slow-steady-cheap-and-painless-making-sense-of-chinas-bad-loan-strategy

Bad Loans
 
Corporate Deleveraging
 
April 8, 2019

Since 2016, China’s financial authorities have been quietly pushing the banks to dispose of their bad loans more aggressively. The process has been incremental, but cumulatively meaningful. The measured pace at which Beijing is pursuing its debt cleanup could easily be misconstrued as timidity, a sign that China’s political leaders remain either uncommitted to dealing with the risk or unconvinced… READ MORE


Corporate Deleveraging
 
Commercial Paper
 
October 1, 2018

In 2016, a spate of fraud involving bankers’ acceptance drafts (BADs) and commercial acceptances drafts (CADs)—which are collectively called commercial paper or corporate bills—led to a major contraction in both their issuance and the volume of bills that are discounted. While that has seemingly helped erase the worst abuses, the fallout is still being felt in the real economy. Commercial… READ MORE


Creditors’ Committees
 
Corporate Deleveraging
 
June 25, 2018

China’s financial system is a little like the Island of Misfit Toys.[1] From a distance everything looks familiar, but up close it becomes apparent that things aren’t built the way you might expect. Take the country’s money-market funds: they aren’t managed by institutional investors like Vanguard and Fidelity but by internet giants Alibaba and Tencent. Meanwhile, trusts don’t help preserve… READ MORE


Bad Loans
 
Corporate Deleveraging
 
April 8, 2019

Since 2016, China’s financial authorities have been quietly pushing the banks to dispose of their bad loans more aggressively. The process has been incremental, but cumulatively meaningful. The measured pace at which Beijing is pursuing its debt cleanup could easily be misconstrued as timidity, a sign that China’s political leaders remain either uncommitted to dealing with the risk or unconvinced… READ MORE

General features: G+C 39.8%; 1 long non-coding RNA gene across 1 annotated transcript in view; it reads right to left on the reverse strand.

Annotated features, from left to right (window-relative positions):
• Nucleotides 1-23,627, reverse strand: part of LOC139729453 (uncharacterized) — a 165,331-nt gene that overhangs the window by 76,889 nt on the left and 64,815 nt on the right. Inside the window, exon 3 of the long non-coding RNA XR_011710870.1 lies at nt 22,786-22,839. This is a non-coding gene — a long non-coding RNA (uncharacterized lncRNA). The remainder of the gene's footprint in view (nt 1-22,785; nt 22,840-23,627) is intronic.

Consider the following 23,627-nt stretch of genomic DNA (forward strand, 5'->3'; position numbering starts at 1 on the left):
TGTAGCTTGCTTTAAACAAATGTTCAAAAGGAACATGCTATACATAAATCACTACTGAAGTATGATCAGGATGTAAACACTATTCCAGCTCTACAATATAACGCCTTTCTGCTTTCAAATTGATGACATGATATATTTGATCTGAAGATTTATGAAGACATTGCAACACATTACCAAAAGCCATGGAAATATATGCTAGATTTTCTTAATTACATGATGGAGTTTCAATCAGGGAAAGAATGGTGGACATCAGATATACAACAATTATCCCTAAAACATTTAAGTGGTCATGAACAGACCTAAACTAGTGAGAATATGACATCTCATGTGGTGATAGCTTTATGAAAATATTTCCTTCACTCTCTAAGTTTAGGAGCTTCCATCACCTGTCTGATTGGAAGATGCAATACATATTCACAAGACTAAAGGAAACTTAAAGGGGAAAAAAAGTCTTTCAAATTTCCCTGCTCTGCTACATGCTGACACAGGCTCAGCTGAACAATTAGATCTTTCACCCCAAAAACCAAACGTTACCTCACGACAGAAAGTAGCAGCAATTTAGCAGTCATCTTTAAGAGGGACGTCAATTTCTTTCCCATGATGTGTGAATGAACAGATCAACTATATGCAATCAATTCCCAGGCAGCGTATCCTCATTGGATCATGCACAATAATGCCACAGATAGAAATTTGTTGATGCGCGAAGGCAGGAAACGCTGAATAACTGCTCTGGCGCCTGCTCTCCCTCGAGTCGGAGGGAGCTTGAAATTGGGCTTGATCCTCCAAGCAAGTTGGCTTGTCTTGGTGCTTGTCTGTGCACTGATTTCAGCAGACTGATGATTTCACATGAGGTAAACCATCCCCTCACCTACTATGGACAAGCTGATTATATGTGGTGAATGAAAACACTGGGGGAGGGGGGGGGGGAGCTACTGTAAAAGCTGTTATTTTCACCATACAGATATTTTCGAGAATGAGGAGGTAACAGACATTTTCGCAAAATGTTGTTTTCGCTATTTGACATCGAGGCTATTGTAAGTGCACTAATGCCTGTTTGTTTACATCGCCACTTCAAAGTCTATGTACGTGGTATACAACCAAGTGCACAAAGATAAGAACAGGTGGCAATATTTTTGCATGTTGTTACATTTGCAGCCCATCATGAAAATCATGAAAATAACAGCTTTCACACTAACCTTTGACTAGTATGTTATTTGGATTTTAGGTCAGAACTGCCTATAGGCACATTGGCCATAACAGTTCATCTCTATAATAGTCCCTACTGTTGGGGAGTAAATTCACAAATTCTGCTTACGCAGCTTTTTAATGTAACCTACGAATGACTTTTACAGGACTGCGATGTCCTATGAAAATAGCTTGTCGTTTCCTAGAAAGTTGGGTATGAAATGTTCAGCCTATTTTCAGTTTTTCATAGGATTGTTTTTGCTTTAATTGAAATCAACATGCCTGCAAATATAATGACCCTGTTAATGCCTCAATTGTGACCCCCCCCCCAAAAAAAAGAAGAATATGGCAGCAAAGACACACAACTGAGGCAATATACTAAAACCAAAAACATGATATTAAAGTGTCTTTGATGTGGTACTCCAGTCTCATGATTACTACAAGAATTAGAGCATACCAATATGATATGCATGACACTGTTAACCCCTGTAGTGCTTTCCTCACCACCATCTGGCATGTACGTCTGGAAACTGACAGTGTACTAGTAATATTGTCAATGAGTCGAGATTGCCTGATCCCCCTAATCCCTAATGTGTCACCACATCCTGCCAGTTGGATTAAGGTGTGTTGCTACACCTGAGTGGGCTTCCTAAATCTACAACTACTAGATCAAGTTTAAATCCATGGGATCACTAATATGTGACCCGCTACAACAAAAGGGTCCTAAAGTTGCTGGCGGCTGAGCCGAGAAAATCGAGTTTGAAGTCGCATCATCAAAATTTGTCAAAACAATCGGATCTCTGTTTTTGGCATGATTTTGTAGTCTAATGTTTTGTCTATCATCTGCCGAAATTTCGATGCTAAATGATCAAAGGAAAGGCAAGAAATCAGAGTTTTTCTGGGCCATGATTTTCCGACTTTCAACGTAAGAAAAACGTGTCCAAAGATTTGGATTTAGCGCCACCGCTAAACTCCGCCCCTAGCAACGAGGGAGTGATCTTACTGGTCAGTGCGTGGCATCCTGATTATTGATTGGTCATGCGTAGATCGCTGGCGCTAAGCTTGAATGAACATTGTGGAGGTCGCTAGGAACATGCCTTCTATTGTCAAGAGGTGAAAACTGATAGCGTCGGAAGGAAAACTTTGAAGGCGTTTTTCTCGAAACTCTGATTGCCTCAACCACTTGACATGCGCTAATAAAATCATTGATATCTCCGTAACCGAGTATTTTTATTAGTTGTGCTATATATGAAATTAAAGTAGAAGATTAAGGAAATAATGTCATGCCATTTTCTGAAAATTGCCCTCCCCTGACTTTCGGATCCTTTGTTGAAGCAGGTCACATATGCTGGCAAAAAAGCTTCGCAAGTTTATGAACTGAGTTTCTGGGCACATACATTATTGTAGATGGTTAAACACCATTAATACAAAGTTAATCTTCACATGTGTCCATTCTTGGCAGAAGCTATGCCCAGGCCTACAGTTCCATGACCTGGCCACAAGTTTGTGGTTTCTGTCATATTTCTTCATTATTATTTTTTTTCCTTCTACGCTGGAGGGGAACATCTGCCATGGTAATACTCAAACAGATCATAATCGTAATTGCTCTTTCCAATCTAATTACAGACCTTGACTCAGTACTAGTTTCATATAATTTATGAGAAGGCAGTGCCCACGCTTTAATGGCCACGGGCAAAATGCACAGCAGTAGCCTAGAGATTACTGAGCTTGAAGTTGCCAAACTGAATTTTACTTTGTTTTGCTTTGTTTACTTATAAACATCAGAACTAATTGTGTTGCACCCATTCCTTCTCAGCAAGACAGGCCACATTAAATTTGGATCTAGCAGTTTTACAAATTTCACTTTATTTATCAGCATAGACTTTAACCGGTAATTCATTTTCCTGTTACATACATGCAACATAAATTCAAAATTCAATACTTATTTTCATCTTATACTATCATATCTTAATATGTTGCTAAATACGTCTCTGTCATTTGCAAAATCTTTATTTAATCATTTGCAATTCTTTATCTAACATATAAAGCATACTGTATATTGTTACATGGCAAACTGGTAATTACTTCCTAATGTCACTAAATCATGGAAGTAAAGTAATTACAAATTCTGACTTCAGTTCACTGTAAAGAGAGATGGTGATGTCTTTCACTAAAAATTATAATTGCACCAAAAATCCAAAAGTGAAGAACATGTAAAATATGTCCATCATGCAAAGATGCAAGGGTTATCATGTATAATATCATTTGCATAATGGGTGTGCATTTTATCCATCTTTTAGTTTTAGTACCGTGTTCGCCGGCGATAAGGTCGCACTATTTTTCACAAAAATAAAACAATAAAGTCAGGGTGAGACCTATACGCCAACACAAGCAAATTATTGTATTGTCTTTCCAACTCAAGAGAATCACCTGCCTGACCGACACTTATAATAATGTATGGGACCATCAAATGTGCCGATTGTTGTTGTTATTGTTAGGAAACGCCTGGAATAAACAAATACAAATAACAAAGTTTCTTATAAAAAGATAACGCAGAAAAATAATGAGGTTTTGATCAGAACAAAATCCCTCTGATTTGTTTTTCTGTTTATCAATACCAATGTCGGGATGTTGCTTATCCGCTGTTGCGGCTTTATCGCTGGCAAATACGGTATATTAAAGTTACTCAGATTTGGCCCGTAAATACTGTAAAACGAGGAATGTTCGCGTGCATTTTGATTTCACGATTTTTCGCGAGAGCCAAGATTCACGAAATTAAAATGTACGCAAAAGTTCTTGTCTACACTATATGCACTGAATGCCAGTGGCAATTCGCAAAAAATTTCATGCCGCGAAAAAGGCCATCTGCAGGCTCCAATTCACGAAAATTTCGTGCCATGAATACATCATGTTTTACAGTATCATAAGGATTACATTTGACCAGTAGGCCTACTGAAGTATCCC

Corporate Deleveraging
 
Commercial Paper
 
October 1, 2018

In 2016, a spate of fraud involving bankers’ acceptance drafts (BADs) and commercial acceptances drafts (CADs)—which are collectively called commercial paper or corporate bills—led to a major contraction in both their issuance and the volume of bills that are discounted. While that has seemingly helped erase the worst abuses, the fallout is still being felt in the real economy. Commercial… READ MORE


Creditors’ Committees
 
Corporate Deleveraging
 
June 25, 2018

China’s financial system is a little like the Island of Misfit Toys.[1] From a distance everything looks familiar, but up close it becomes apparent that things aren’t built the way you might expect. Take the country’s money-market funds: they aren’t managed by institutional investors like Vanguard and Fidelity but by internet giants Alibaba and Tencent. Meanwhile, trusts don’t help preserve… READ MORE


Bad Loans
 
Corporate Deleveraging
 
April 8, 2019

Since 2016, China’s financial authorities have been quietly pushing the banks to dispose of their bad loans more aggressively. The process has been incremental, but cumulatively meaningful. The measured pace at which Beijing is pursuing its debt cleanup could easily be misconstrued as timidity, a sign that China’s political leaders remain either uncommitted to dealing with the risk or unconvinced… READ MORE


Corporate Deleveraging
 
Commercial Paper
 
October 1, 2018

In 2016, a spate of fraud involving bankers’ acceptance drafts (BADs) and commercial acceptances drafts (CADs)—which are collectively called commercial paper or corporate bills—led to a major contraction in both their issuance and the volume of bills that are discounted. While that has seemingly helped erase the worst abuses, the fallout is still being felt in the real economy. Commercial… READ MORE


Creditors’ Committees
 
Corporate Deleveraging
 
June 25, 2018

China’s financial system is a little like the Island of Misfit Toys.[1] From a distance everything looks familiar, but up close it becomes apparent that things aren’t built the way you might expect. Take the country’s money-market funds: they aren’t managed by institutional investors like Vanguard and Fidelity but by internet giants Alibaba and Tencent. Meanwhile, trusts don’t help preserve… READ MORE